The Arts are all encompassing. For this reason the field of study necessitates a thorough understanding of the context and stimulus that promoted the ideology or work. To fully grasp the significance of a piece of Art work and its desired impact it is crucial to have a solid grasp of the influencing factors. Students of the Arts might also have to study history, geography, demographics, economics, politics and philosophy just to deconstruct one image or moment on stage.  Consider how Stanislavki´s revolutionary theatrical form of Naturalism was a bi-product of the ideology that drove the Communist collectives in Russia or how Victorian Melodrama became popular due industrialization and mass migration to cities in the early 1900s. The evolution of different genres of music in many countries has been a reaction to social, political and philosophical changes with many composers choosing to send revolutionary messages to the people through their work, such as Shostakovitch’s struggles against oppression in Stalinist Russia or the Mbaqanga music of  South Africa which aimed to provide a fusion of black and white music in a then segregated country.

Once the relevance of these contributing factors to the creation of any single piece of Art work, practice or theory have been considered students are required to evaluate its relevance and interpret its significance. Knowing is not enough as students are simultaneously challenged to extend their deeper thinking and analytical skills.

Theory of Knowledge has been put at the core of the IB Diploma curriculum to prompt students to explore ways of knowing.  What the IB would like to suggest is that there is no one right way of knowing. Pretty much everything is open to interpretation. In the Arts there is nothing finite about the potential for cognitive development and inquiry. There is no checklist of facts to learn and no end to the path down which your intellectual response to a piece of work can take you. What is more there are no right answers!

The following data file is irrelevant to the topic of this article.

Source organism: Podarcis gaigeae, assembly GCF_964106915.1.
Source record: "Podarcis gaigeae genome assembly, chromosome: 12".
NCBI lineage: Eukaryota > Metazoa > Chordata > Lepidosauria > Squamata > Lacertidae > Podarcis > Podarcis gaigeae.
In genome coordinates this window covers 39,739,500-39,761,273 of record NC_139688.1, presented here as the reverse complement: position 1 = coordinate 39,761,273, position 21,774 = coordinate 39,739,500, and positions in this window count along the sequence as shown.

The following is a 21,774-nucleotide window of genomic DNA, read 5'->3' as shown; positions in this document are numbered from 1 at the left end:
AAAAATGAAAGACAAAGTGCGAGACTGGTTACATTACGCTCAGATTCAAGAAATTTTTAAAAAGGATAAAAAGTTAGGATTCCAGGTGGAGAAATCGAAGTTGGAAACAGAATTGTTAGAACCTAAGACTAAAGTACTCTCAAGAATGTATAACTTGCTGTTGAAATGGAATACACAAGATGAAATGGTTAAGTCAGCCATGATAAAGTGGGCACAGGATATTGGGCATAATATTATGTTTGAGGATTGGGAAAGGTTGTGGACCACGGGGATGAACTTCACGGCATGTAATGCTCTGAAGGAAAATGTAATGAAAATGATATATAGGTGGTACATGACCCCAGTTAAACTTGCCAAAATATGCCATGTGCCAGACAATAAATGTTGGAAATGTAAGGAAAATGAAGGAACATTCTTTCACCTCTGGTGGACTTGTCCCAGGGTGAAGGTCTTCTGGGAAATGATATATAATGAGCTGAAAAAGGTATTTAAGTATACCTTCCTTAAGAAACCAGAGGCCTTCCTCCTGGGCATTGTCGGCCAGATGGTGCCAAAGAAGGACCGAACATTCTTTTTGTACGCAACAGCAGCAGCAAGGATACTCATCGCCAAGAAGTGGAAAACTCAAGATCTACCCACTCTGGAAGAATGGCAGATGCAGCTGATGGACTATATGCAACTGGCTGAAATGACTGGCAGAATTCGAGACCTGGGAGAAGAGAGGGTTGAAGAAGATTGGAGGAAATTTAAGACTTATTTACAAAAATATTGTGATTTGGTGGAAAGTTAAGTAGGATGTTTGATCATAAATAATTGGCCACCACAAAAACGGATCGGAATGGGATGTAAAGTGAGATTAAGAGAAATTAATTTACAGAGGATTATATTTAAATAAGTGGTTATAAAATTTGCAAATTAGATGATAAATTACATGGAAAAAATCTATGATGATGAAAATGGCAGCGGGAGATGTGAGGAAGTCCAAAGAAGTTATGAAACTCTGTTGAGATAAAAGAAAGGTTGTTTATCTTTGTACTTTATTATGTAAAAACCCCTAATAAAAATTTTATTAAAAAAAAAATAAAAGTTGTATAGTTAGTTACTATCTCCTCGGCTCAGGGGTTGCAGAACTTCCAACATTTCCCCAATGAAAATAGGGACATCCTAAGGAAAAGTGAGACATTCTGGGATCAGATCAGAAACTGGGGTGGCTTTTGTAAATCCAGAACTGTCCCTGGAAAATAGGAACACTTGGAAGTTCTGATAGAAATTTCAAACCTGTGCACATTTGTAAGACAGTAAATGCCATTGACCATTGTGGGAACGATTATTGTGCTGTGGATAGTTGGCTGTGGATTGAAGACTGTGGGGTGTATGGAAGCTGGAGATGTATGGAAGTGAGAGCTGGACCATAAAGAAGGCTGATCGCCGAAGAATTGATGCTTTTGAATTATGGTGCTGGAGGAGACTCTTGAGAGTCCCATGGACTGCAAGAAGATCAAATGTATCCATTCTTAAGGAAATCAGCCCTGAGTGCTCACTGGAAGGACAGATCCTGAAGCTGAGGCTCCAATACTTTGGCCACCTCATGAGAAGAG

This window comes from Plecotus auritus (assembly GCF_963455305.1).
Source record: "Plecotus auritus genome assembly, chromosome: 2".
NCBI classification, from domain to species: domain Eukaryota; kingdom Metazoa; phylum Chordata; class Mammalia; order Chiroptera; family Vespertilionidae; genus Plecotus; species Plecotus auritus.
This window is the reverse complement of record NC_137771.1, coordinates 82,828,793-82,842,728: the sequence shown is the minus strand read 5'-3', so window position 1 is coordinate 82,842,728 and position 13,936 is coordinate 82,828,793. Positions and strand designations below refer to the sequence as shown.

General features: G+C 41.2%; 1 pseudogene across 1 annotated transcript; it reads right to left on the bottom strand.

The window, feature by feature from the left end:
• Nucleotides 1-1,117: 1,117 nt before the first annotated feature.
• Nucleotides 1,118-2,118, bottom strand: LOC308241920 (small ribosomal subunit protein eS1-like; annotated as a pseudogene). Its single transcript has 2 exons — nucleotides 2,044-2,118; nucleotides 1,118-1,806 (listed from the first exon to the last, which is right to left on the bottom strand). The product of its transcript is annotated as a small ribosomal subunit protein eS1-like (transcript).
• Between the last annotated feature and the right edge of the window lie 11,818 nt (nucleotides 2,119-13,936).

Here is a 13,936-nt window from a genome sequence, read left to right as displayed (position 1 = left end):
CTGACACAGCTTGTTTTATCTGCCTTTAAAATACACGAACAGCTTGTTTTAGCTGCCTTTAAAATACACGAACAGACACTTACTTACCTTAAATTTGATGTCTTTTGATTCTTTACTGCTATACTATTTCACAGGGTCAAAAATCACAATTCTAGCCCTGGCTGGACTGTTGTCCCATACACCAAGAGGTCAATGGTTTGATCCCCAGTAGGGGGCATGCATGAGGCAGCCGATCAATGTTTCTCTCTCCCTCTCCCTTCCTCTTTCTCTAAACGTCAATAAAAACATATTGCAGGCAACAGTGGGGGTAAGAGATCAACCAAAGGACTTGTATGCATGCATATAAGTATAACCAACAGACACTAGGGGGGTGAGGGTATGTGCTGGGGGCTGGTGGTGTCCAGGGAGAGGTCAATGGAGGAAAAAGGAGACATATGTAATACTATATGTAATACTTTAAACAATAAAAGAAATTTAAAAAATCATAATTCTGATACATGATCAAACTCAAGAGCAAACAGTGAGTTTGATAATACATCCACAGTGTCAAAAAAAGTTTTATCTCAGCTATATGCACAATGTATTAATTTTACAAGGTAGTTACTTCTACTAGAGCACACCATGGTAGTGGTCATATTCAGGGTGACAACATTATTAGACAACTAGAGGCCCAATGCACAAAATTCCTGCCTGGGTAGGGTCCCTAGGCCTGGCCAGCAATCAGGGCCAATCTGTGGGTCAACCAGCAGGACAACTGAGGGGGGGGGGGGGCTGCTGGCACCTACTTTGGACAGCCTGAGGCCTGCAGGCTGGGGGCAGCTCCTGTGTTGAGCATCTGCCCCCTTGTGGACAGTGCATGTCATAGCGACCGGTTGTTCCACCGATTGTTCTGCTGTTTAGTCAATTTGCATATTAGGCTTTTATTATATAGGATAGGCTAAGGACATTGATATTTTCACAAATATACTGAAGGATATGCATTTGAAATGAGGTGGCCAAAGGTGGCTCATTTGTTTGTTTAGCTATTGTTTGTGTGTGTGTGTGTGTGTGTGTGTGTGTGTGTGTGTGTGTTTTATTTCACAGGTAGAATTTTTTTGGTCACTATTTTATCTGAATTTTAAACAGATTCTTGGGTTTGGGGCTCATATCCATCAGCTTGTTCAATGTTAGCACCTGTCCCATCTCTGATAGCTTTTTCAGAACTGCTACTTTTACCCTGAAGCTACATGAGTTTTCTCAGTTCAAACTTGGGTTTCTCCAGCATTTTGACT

LAMDA, ABRSM and Trinity Rock School

At SIS we provide students in Secondary with the option of taking drama examinations with LAMDA (London Academy of Dramatic Arts.) These exams are incredibly demanding and the award itself is recognized to a degree that it can add points to a UK UCAS entry equivalent to an extra A level. Students are not only required to perform to the UK visiting examiner to an exemplary level but also demonstrate their theoretical understanding of Theatre as an academic study.

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Ella and Paloma (M5) in final rehearsals for their Bronze award LAMDA examination


The same is true for the ABRSM exams and for Trinity Rock School exams theory and performance exams which take place very regularly and involve students of all ages. Once a student obtains a certain level they are entitled to UCAS points in the same way as the LAMDA exams. It is also a very valuable qualification to have on any application or at a later date, CV. These exams require the students to show a very high level of competent performance, attention to detail, commitment and interaction with an audience, which are skills that will stand them in very good stead for life.

Christine Barling

Leader of Learning SIS Arts

DP Theatre & MYP Drama